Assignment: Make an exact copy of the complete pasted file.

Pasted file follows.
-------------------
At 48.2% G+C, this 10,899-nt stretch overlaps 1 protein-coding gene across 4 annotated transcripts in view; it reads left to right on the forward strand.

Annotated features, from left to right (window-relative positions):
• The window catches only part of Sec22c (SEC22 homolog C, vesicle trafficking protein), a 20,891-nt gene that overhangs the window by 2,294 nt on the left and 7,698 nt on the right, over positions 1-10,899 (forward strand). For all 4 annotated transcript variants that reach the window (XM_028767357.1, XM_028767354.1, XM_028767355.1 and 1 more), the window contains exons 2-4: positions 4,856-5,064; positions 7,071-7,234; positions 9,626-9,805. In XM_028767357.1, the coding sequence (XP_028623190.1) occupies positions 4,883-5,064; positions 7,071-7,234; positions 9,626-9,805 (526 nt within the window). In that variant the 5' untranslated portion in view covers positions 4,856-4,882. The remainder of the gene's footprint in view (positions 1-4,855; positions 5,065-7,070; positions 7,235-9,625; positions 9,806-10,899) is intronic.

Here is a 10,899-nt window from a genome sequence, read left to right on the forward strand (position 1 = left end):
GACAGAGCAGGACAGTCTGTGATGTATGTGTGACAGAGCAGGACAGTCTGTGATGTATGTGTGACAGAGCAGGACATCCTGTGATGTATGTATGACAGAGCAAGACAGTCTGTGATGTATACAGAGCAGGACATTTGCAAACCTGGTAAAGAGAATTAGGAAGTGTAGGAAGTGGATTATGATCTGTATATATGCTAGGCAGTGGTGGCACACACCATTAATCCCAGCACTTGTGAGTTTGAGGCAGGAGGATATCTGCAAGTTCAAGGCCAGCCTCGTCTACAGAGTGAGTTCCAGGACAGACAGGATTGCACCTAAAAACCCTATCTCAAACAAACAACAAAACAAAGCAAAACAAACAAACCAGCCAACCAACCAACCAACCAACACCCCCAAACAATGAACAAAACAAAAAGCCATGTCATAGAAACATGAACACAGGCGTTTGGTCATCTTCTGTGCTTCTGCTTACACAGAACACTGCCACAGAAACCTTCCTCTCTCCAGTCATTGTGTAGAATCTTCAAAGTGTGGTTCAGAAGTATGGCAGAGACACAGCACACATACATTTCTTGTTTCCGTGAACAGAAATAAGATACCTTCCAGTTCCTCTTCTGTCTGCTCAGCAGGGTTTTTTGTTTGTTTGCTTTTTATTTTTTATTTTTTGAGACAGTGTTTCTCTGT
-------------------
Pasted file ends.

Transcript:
At 48.2% G+C, this 10,899-nt stretch overlaps 1 protein-coding gene across 4 annotated transcripts in view; it reads left to right on the forward strand.

Annotated features, from left to right (window-relative positions):
• The window catches only part of Sec22c (SEC22 homolog C, vesicle trafficking protein), a 20,891-nt gene that overhangs the window by 2,294 nt on the left and 7,698 nt on the right, over positions 1-10,899 (forward strand). For all 4 annotated transcript variants that reach the window (XM_028767357.1, XM_028767354.1, XM_028767355.1 and 1 more), the window contains exons 2-4: positions 4,856-5,064; positions 7,071-7,234; positions 9,626-9,805. In XM_028767357.1, the coding sequence (XP_028623190.1) occupies positions 4,883-5,064; positions 7,071-7,234; positions 9,626-9,805 (526 nt within the window). In that variant the 5' untranslated portion in view covers positions 4,856-4,882. The remainder of the gene's footprint in view (positions 1-4,855; positions 5,065-7,070; positions 7,235-9,625; positions 9,806-10,899) is intronic.

Here is a 10,899-nt window from a genome sequence, read left to right on the forward strand (position 1 = left end):
GACAGAGCAGGACAGTCTGTGATGTATGTGTGACAGAGCAGGACAGTCTGTGATGTATGTGTGACAGAGCAGGACATCCTGTGATGTATGTATGACAGAGCAAGACAGTCTGTGATGTATACAGAGCAGGACATTTGCAAACCTGGTAAAGAGAATTAGGAAGTGTAGGAAGTGGATTATGATCTGTATATATGCTAGGCAGTGGTGGCACACACCATTAATCCCAGCACTTGTGAGTTTGAGGCAGGAGGATATCTGCAAGTTCAAGGCCAGCCTCGTCTACAGAGTGAGTTCCAGGACAGACAGGATTGCACCTAAAAACCCTATCTCAAACAAACAACAAAACAAAGCAAAACAAACAAACCAGCCAACCAACCAACCAACCAACACCCCCAAACAATGAACAAAACAAAAAGCCATGTCATAGAAACATGAACACAGGCGTTTGGTCATCTTCTGTGCTTCTGCTTACACAGAACACTGCCACAGAAACCTTCCTCTCTCCAGTCATTGTGTAGAATCTTCAAAGTGTGGTTCAGAAGTATGGCAGAGACACAGCACACATACATTTCTTGTTTCCGTGAACAGAAATAAGATACCTTCCAGTTCCTCTTCTGTCTGCTCAGCAGGGTTTTTTGTTTGTTTGCTTTTTATTTTTTATTTTTTGAGACAGTGTTTCTCTGT